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Hi. I am a shipping company director, transport academic, author, family man and all round nice guy. I have worked as shipbroker, shipowner, freight trader and bulk charterer, in senior positions, with some of the largest and most disrespected (joke) companies in the world. Ask my advice on all things shipping and you will receive my blunt and always honest answer. Hang around to learn more about chartering and ship broker salaries, chartering and ship broker jobs, chartering and shipbroker recruitment agencies, cheap freight, maritime education, chartering and ship broker qualifications, become a ship broker, tips on how to be a successful bulk shipping executive, philosophy, Zen and the art of shipbroking, and much more. Yours The Virtual Shipbroker (recently proclaimed the guru of shipbroking) Copyright © 2009-17 by Virtualshipbroker

Monday, July 25, 2011

A real example of a difficult client

(if anyone has an example of a difficult client send me the deatils and I'll post it....(change the names / places etc so you dont get shot!)

Now mine

I'll give you a condensed version

Principal is a shipowner and we have a small contract. But alas I really represent the charterer because that is where the power is (eventhough the shipowner is paying my commission).

The shipowners is doing very well from this contract but the charterer is asking for some flexibility that is technically out of the scope of the contract. There are production issues and the charterer needs some laycans to be adjusted.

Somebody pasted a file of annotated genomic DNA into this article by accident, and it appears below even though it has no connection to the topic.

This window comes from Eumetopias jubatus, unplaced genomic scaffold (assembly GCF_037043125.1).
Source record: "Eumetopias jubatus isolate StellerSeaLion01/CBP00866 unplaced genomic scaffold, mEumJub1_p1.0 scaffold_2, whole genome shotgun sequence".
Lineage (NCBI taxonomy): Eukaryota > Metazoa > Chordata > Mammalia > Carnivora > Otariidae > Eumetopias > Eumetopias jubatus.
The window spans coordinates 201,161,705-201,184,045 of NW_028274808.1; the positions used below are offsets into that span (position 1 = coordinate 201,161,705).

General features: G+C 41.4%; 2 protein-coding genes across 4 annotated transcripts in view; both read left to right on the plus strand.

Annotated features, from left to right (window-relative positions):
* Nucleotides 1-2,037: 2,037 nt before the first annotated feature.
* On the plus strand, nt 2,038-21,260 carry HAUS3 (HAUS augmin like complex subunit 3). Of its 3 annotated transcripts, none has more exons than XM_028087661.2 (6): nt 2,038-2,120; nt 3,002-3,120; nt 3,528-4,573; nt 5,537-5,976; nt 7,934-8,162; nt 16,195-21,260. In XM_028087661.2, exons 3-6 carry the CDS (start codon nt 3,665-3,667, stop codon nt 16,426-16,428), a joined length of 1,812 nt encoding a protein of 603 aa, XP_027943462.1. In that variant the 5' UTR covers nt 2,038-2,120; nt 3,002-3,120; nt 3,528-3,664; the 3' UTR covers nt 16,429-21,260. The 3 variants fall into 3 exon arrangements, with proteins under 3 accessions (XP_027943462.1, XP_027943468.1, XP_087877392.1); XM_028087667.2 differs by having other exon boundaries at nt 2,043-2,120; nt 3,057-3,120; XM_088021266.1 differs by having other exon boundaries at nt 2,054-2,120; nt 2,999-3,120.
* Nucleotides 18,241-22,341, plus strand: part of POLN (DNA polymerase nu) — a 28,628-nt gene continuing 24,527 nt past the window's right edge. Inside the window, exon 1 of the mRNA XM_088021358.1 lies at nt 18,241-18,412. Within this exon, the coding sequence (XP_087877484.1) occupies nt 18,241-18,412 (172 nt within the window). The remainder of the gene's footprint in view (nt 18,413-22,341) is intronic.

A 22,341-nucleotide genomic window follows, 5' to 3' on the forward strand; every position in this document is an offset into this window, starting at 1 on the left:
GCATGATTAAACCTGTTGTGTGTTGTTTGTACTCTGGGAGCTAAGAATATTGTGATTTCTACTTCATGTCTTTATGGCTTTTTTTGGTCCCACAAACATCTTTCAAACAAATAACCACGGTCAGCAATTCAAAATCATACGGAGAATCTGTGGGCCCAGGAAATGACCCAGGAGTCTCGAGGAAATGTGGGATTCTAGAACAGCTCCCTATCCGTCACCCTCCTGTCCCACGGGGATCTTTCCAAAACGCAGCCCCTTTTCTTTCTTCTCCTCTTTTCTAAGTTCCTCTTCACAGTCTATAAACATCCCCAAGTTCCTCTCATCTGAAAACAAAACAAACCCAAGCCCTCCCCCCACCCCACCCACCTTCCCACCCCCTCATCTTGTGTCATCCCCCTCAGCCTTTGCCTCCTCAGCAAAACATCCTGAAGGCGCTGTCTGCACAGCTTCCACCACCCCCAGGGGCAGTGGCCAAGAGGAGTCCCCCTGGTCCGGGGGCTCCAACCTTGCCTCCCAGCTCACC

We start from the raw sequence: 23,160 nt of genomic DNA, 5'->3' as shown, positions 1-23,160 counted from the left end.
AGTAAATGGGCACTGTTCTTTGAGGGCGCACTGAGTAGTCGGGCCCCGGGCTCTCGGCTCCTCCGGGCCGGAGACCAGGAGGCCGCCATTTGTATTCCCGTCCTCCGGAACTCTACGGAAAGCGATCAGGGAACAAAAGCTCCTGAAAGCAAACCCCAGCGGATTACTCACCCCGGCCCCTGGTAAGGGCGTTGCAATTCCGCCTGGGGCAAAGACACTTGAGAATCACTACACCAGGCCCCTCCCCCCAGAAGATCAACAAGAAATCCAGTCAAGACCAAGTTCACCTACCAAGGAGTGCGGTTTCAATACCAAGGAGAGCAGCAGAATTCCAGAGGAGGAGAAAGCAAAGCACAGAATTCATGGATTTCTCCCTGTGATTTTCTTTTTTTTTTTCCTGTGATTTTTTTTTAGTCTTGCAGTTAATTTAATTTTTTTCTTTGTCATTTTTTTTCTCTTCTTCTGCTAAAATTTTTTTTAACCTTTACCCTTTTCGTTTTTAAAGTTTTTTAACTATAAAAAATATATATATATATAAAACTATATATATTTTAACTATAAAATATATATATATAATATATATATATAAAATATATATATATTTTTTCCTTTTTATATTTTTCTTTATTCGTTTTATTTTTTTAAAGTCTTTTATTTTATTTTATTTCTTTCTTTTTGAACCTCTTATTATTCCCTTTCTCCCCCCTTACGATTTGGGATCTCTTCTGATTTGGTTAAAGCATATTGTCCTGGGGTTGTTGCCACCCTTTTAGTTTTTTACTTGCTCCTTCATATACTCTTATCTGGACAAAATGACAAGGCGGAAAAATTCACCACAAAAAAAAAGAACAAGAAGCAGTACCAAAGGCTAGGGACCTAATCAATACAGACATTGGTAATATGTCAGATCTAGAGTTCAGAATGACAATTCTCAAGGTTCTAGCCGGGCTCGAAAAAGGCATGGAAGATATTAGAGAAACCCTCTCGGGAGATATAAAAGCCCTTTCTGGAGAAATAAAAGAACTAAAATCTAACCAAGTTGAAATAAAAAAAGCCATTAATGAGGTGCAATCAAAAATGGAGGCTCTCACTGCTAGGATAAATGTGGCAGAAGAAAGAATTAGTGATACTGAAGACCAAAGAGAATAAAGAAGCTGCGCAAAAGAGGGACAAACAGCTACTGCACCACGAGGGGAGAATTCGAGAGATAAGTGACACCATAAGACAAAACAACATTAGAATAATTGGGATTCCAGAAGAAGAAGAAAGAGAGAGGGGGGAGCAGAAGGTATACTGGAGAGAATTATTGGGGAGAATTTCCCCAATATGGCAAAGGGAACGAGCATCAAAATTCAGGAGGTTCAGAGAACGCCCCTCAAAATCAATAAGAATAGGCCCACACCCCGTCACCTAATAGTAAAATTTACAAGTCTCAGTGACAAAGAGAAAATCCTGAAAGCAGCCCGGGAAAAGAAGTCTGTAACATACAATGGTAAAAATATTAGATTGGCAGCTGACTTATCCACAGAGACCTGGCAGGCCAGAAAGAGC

The shipowner in question can sometime be a bit shortsighted and does not like to change anything from the original contract - even if the changes are not necessarily bad. He just doesn't like change. So we have been going back and forward, with raised voices, and the often reminder that he is paying my commissions...

Eventually things got sorted, and sure enough all is ok but THIS client always gets his pound of flesh.

I also win because he realises that this is a great paying client and that the charterer has my trust. The shipowner is paying my commissions BUT this charterer always chooses which broker to use - ME! WAHOO!!!!!!.



That's actually a very interesting point............who pays commissions? The shipowner or the charterer? The answer is not always as straightforward as it appears on the surface.

Stick around and I'll explain in another post

2 comments:

  1. Hi,

    Isn't it like a farmer with a goose which lays golden eggs. now who's more important? the guys who buys the eggs or the goose? both are equally important. the customer pays you money but its the goose who is generating opportunity

    i guess the charterer is the goose. Keep the goose happy and keep generating more biz?

    rgds
    Sz

    ReplyDelete
  2. The Virtual ShipbrokerJuly 31, 2011 at 11:20 PM

    I am often heard to mutter the word GOOSE when talking about principals and competing brokers but in a slightly different context to what Suraz alludes too above (but thats a whole different story).

    But yes Suraz - at the end of the day the shipowner may be the one writing the checks but it is the charterer who actually pays the price of a commission. They pay the price in the form of a higher freight rate or higher TC rate. Its factored in the cost. So if a shipowner cries foul about paying your brokerage remind them that surely they allowed for 1.25 percent in their calculations before they quoted on the business!

    Cheers
    VS

    ReplyDelete